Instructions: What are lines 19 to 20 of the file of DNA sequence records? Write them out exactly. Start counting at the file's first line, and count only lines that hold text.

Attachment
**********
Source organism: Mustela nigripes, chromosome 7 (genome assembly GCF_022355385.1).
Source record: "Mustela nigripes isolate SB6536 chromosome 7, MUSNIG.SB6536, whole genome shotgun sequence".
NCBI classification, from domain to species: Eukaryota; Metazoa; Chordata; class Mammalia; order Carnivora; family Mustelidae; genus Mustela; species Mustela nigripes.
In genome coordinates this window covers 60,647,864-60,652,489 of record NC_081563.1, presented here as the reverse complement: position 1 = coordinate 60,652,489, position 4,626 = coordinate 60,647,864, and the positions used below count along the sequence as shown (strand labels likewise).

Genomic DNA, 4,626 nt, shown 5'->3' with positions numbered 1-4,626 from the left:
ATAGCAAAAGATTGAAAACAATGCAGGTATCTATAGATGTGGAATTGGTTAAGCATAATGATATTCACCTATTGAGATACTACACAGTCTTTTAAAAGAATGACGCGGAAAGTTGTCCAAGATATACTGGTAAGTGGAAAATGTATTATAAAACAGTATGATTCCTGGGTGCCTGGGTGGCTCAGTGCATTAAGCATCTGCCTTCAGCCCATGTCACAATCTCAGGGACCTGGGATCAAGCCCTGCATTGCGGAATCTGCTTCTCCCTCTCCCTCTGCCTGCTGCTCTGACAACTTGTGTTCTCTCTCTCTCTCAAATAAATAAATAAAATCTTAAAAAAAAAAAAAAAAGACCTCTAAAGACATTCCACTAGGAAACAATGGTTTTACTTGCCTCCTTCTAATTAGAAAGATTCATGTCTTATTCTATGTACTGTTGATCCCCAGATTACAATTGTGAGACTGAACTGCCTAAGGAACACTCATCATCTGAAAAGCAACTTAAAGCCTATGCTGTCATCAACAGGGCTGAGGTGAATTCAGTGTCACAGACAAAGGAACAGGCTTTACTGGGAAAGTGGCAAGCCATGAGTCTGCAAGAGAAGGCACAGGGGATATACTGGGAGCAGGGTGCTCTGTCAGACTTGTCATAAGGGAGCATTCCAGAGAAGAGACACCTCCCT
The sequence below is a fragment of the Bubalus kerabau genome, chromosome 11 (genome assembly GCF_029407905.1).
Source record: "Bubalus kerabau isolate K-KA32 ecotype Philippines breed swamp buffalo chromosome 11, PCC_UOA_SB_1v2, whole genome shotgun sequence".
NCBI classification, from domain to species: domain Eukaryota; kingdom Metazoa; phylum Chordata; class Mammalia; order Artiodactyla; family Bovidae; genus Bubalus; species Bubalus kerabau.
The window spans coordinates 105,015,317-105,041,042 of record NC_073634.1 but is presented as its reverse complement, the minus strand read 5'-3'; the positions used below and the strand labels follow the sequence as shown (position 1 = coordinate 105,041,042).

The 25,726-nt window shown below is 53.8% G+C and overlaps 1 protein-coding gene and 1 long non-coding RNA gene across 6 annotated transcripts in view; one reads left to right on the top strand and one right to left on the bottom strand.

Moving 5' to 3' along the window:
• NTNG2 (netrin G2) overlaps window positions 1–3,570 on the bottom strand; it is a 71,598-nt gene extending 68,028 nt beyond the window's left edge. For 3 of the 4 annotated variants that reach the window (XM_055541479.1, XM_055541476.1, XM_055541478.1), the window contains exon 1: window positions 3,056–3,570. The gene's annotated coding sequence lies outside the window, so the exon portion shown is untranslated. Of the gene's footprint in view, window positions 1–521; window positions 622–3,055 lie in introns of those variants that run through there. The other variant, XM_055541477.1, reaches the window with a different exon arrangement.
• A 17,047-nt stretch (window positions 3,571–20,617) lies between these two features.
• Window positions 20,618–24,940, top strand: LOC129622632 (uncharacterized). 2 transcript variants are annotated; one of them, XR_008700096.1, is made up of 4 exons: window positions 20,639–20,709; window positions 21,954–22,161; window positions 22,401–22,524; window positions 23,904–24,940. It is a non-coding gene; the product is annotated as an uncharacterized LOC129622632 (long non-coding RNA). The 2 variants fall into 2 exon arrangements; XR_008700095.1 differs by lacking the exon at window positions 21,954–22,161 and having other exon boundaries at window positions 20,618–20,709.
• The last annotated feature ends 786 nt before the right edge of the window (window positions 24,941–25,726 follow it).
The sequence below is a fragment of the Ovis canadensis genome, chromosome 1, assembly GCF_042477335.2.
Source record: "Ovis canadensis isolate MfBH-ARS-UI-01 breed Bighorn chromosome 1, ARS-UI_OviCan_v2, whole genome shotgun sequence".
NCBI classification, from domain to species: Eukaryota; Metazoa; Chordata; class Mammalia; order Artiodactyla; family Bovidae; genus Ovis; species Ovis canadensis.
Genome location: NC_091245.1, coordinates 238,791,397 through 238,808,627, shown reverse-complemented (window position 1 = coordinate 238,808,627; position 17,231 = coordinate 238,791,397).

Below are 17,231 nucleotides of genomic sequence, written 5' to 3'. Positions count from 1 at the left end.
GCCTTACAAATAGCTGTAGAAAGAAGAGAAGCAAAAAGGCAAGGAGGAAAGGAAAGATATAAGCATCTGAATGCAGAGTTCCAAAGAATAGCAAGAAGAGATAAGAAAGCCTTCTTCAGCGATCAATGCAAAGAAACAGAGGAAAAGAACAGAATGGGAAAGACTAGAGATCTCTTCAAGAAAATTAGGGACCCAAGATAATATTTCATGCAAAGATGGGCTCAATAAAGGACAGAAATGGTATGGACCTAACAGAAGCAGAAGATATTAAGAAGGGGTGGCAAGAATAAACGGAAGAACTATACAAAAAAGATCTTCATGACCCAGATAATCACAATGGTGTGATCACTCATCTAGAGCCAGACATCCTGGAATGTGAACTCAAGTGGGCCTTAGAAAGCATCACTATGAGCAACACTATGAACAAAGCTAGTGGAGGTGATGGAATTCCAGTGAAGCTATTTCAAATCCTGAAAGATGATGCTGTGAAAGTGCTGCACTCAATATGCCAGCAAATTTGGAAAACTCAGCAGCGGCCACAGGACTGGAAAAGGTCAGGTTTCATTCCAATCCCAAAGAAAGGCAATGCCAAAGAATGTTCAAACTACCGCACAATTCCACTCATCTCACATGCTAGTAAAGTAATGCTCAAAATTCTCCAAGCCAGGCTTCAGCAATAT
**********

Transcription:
NCBI classification, from domain to species: Eukaryota; Metazoa; Chordata; class Mammalia; order Artiodactyla; family Bovidae; genus Ovis; species Ovis canadensis.
Genome location: NC_091245.1, coordinates 238,791,397 through 238,808,627, shown reverse-complemented (window position 1 = coordinate 238,808,627; position 17,231 = coordinate 238,791,397).